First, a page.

Debt-ridden Pakistan imposes ‘luxury tax’ on big cars for 'hard times'

NEW DELHI Updated: Jun 11, 2022, 12:00 PM(IST)

The government raised tax rate on banks to 42% from 39%, increased capital gains tax to 15% if assets sold within a year and raised withholding tax to as much as 5%. Photograph:( AFP )

Story highlights

Because Pakistan had departed from measures established in the last review under the multinational agency's Extended Fund Facility programme, the IMF had asked Pakistan to rectify its rising budget and current account deficits before issuing a rescue package.

Pakistan will boost taxes on the wealthy, reduce tax evasion, and privatise government assets in order to persuade the International Monetary Fund (IMF) to release bailout funds. The 220 million-strong country is in the midst of a balance-of-payments crisis, with foreign reserves sliding below $10 billion, just enough to cover 45 days of imports, and growing current account and fiscal deficits.

Miftah Ismail, Pakistan's finance minister, announced on Friday that the country's budget for 2022/23, which begins on July 1, will levy a 2% surcharge on persons earning more than 30 million rupees per year.

He stated that the government's goal for privatisation in 2022/23 is to raise 96 billion rupees. The government did not receive any funds from privatisation during the current fiscal year.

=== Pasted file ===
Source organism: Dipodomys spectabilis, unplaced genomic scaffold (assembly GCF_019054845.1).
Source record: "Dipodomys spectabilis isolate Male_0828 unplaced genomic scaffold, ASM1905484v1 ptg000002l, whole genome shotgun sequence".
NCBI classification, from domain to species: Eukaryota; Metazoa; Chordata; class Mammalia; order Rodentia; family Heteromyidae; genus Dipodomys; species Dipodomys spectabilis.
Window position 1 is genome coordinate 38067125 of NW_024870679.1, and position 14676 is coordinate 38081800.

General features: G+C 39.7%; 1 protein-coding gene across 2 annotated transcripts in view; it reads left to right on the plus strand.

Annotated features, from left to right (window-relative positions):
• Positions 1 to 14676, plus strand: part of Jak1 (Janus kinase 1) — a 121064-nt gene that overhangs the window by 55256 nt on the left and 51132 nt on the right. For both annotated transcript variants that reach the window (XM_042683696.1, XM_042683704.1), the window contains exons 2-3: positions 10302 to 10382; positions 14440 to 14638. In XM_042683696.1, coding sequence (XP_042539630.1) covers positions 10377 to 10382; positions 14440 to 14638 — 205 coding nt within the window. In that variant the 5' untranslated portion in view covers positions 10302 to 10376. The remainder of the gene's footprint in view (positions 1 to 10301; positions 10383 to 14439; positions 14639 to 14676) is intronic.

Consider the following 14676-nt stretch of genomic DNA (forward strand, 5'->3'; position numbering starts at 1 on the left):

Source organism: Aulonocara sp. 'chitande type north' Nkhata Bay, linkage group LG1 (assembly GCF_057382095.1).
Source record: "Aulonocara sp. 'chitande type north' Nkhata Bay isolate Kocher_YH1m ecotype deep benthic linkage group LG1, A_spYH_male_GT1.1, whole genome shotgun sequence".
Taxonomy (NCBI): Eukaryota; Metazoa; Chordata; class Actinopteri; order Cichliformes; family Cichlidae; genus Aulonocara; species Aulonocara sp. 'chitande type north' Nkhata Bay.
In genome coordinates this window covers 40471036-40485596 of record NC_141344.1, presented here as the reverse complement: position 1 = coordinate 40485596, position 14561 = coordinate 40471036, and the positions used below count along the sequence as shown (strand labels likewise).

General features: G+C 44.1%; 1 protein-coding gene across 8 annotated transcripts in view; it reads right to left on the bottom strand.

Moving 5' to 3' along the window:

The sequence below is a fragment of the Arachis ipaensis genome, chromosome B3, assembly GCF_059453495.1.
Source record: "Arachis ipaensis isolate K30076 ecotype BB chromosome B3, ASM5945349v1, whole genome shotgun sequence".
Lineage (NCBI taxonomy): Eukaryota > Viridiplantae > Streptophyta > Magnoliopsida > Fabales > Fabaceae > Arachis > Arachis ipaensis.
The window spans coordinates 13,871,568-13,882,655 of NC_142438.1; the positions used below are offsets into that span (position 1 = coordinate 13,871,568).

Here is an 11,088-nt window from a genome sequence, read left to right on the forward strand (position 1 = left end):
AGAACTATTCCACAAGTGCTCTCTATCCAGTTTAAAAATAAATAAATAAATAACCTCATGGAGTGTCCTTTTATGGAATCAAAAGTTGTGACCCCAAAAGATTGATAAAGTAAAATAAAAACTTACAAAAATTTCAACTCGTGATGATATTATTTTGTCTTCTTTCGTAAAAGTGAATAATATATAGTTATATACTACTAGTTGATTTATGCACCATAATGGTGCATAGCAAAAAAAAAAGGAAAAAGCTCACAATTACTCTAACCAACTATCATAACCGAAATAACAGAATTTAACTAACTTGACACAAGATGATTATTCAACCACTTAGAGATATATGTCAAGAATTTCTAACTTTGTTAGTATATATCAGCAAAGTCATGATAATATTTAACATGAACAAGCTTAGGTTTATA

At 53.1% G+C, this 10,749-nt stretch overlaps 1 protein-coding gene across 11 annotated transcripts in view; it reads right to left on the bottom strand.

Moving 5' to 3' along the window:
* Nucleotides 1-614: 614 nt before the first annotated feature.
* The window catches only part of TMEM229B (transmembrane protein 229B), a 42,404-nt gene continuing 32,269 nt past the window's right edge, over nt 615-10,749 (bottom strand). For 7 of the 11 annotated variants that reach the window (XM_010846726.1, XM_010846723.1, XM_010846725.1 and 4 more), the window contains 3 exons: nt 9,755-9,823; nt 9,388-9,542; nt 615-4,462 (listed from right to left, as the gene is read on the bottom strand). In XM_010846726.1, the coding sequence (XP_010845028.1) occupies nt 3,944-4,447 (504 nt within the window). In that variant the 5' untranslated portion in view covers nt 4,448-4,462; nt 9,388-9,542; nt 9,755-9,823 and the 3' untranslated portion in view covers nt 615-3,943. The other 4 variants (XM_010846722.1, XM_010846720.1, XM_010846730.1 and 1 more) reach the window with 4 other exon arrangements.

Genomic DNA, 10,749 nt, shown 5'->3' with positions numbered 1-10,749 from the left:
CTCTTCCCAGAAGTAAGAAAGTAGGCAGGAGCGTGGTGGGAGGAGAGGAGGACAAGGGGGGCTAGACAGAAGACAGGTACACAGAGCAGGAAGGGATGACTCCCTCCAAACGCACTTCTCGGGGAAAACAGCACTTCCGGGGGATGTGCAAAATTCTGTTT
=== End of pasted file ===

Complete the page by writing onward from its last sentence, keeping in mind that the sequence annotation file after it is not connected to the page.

To cut down on fuel use, Ismail prohibited government personnel from purchasing new cars for personal or official use.

"We have started difficult decisions... but it is not the end of taking difficult decisions," Ismail said.

Watch | Gravitas: Pakistan can run out of cash in "less than 2 months"

Because Pakistan had departed from measures established in the last review under the multinational agency's Extended Fund Facility programme, the IMF had asked Pakistan to rectify its rising budget and current account deficits before issuing a rescue package.

The IMF has yet to approve the release of more than $900 million under its $6 billion, 39-month programme.

Ismail stated that the government would eliminate tax cheating, resulting in a 20 percent rise in revenue to 7 trillion rupees ($34.65 billion) in 2022/23 and a reduction in the deficit.

Ismail said the government will aim for a fiscal deficit of 4.9 percent of gross domestic product in 2022/23, down from an expected 8.6 percent this year.

The government has already taken one of the most important measures toward achieving the IMF's terms, removing costly fuel subsidies, by raising fuel prices by 40%.

"Budget FY23 is an attempt to satisfy IMF on key matters relating to revenue collection, subsidy reductions and attainment of fiscal discipline," said Umair Naseer from Topline Research, a brokerage.
 

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